And long gone are the days where you used to care about those little red lines under words as you edit, as are the days when you gave a hoot about any and all subject/predicate or present tense/past tense rules, as is the need to adopt one style for piece of writing for consistency’s sake — I suggest a poem/letter/essay/op ed that attempts to be touching, satirical, smart and at a level a small child can enjoy all at the same time — enjoy!

Step #4: Your Cover Picture

In an effort to get read, we are all searching for interesting, cool and provocative images that attract the eye.

Now, in your new effort to drive people far away, you must do the following

Avoid bright, colourful images that look “happy” or “inviting” or “yummy”.

While black and white may seem like a great idea, remember not to choose an image that is artistic or meaningful or avant garde.

Ignore all size recommendations — I suggest either finding the largest images available so that they are very blurry or the smallest ones possible.

To reduce your readership, remember to never use the following kinds of images: cute (including puppy dogs, human babies and any and all puppy dog/baby combo pics), funny (including intentionally hilarious, accidentally hilarious and those that are somehow both) or pornographic (including food porn, sports porn and, for those weirdos out there, math porn).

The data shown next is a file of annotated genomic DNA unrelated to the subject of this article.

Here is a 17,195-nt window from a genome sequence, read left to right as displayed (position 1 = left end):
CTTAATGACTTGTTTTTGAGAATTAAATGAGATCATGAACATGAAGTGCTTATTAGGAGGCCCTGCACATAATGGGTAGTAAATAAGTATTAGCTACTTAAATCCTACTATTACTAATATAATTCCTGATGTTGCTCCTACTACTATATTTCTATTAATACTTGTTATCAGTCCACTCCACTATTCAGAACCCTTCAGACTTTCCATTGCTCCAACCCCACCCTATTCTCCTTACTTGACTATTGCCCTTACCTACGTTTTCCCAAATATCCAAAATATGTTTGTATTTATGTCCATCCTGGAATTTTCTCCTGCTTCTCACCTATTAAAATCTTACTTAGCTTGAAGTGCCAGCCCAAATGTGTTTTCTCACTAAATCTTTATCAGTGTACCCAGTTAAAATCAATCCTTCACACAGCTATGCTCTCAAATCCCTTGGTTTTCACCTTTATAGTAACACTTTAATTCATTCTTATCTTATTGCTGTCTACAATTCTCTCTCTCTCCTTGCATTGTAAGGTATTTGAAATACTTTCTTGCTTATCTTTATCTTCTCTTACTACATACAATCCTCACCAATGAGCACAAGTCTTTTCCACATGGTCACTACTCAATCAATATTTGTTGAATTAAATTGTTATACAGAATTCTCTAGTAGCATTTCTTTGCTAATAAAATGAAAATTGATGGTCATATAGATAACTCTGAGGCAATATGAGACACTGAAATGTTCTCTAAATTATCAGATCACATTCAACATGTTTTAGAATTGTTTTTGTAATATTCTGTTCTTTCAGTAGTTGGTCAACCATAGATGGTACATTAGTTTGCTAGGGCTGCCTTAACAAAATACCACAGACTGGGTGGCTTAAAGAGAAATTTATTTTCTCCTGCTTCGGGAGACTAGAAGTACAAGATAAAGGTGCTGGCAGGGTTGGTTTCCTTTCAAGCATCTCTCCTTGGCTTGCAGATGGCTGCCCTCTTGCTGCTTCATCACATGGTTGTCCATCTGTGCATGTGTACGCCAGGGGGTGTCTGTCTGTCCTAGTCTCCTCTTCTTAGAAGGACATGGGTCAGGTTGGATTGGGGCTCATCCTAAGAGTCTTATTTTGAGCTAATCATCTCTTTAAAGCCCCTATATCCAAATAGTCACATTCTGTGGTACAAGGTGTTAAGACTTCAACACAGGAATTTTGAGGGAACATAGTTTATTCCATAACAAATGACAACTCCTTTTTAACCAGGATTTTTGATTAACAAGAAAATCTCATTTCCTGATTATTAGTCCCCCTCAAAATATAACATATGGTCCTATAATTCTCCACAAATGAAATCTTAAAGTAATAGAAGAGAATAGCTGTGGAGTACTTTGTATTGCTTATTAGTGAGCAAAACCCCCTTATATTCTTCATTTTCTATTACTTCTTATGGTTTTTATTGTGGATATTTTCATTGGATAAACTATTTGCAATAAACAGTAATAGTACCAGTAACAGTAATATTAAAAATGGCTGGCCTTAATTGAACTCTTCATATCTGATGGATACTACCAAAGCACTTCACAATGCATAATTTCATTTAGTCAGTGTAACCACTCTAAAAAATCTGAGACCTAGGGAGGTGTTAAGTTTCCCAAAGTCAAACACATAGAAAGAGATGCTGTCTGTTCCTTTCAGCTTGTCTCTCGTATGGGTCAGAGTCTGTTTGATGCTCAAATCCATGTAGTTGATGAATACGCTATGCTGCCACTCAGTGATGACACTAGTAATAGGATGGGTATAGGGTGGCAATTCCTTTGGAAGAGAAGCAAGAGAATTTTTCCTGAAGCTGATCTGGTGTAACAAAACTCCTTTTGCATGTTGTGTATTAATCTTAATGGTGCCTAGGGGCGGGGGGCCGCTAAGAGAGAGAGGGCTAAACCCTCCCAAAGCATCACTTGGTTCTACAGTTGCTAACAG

Step #5: Your Content

You’ve become a success because you’ve been able to tell stories that appeal to a wider audience. Now, you must do the opposite. I know it sounds hard, but you can do — I believe in you.

Here’s how.

Regardless of your title, don’t actually discuss anything. Think “does this make sense?” or “is this interesting?” or “am I proud of this?” and if the answer to any is “yes”, then delete the draft and start again.